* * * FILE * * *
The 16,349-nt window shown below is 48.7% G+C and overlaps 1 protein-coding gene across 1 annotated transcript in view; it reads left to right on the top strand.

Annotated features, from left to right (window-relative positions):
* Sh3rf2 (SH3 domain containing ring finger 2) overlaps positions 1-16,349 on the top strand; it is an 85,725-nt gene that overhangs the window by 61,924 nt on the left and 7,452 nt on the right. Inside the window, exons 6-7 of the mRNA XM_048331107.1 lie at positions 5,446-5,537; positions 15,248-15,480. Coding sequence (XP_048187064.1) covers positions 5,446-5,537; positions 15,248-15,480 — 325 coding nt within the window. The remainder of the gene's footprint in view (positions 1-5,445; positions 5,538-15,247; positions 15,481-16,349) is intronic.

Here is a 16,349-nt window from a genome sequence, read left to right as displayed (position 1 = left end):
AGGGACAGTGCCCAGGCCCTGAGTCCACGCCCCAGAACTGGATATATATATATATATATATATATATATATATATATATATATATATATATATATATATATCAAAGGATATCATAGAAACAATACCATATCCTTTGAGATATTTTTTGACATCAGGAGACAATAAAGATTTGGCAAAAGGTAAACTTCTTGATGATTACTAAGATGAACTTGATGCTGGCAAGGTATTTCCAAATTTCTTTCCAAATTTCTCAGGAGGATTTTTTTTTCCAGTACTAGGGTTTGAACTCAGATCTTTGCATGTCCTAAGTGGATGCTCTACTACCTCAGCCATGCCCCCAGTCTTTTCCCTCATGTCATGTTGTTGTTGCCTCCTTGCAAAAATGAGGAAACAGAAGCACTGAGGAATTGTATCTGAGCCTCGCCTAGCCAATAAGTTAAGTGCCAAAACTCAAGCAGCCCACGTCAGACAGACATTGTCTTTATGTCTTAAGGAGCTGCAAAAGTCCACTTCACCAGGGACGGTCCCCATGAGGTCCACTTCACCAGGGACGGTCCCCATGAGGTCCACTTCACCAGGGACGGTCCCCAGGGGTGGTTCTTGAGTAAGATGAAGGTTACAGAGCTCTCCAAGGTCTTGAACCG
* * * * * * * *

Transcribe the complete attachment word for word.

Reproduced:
The 16,349-nt window shown below is 48.7% G+C and overlaps 1 protein-coding gene across 1 annotated transcript in view; it reads left to right on the top strand.

Annotated features, from left to right (window-relative positions):
* Sh3rf2 (SH3 domain containing ring finger 2) overlaps positions 1-16,349 on the top strand; it is an 85,725-nt gene that overhangs the window by 61,924 nt on the left and 7,452 nt on the right. Inside the window, exons 6-7 of the mRNA XM_048331107.1 lie at positions 5,446-5,537; positions 15,248-15,480. Coding sequence (XP_048187064.1) covers positions 5,446-5,537; positions 15,248-15,480 — 325 coding nt within the window. The remainder of the gene's footprint in view (positions 1-5,445; positions 5,538-15,247; positions 15,481-16,349) is intronic.

Here is a 16,349-nt window from a genome sequence, read left to right as displayed (position 1 = left end):
AGGGACAGTGCCCAGGCCCTGAGTCCACGCCCCAGAACTGGATATATATATATATATATATATATATATATATATATATATATATATATATATATATATATCAAAGGATATCATAGAAACAATACCATATCCTTTGAGATATTTTTTGACATCAGGAGACAATAAAGATTTGGCAAAAGGTAAACTTCTTGATGATTACTAAGATGAACTTGATGCTGGCAAGGTATTTCCAAATTTCTTTCCAAATTTCTCAGGAGGATTTTTTTTTCCAGTACTAGGGTTTGAACTCAGATCTTTGCATGTCCTAAGTGGATGCTCTACTACCTCAGCCATGCCCCCAGTCTTTTCCCTCATGTCATGTTGTTGTTGCCTCCTTGCAAAAATGAGGAAACAGAAGCACTGAGGAATTGTATCTGAGCCTCGCCTAGCCAATAAGTTAAGTGCCAAAACTCAAGCAGCCCACGTCAGACAGACATTGTCTTTATGTCTTAAGGAGCTGCAAAAGTCCACTTCACCAGGGACGGTCCCCATGAGGTCCACTTCACCAGGGACGGTCCCCATGAGGTCCACTTCACCAGGGACGGTCCCCAGGGGTGGTTCTTGAGTAAGATGAAGGTTACAGAGCTCTCCAAGGTCTTGAACCG